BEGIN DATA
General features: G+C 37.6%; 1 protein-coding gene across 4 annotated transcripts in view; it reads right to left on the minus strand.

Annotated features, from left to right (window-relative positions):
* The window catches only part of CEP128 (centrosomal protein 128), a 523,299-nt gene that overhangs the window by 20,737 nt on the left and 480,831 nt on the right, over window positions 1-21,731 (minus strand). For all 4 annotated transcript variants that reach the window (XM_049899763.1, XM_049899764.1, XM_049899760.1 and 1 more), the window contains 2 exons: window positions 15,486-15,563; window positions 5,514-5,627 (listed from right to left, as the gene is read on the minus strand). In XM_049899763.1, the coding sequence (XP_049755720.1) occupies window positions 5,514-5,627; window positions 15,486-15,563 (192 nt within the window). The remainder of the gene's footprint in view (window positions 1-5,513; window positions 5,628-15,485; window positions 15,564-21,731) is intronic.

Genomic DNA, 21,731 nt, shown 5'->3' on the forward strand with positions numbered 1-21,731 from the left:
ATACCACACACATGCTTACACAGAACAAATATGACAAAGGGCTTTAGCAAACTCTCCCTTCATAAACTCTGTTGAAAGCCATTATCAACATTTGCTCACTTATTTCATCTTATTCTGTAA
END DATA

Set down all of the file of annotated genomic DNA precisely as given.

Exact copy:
General features: G+C 37.6%; 1 protein-coding gene across 4 annotated transcripts in view; it reads right to left on the minus strand.

Annotated features, from left to right (window-relative positions):
* The window catches only part of CEP128 (centrosomal protein 128), a 523,299-nt gene that overhangs the window by 20,737 nt on the left and 480,831 nt on the right, over window positions 1-21,731 (minus strand). For all 4 annotated transcript variants that reach the window (XM_049899763.1, XM_049899764.1, XM_049899760.1 and 1 more), the window contains 2 exons: window positions 15,486-15,563; window positions 5,514-5,627 (listed from right to left, as the gene is read on the minus strand). In XM_049899763.1, the coding sequence (XP_049755720.1) occupies window positions 5,514-5,627; window positions 15,486-15,563 (192 nt within the window). The remainder of the gene's footprint in view (window positions 1-5,513; window positions 5,628-15,485; window positions 15,564-21,731) is intronic.

Genomic DNA, 21,731 nt, shown 5'->3' on the forward strand with positions numbered 1-21,731 from the left:
ATACCACACACATGCTTACACAGAACAAATATGACAAAGGGCTTTAGCAAACTCTCCCTTCATAAACTCTGTTGAAAGCCATTATCAACATTTGCTCACTTATTTCATCTTATTCTGTAA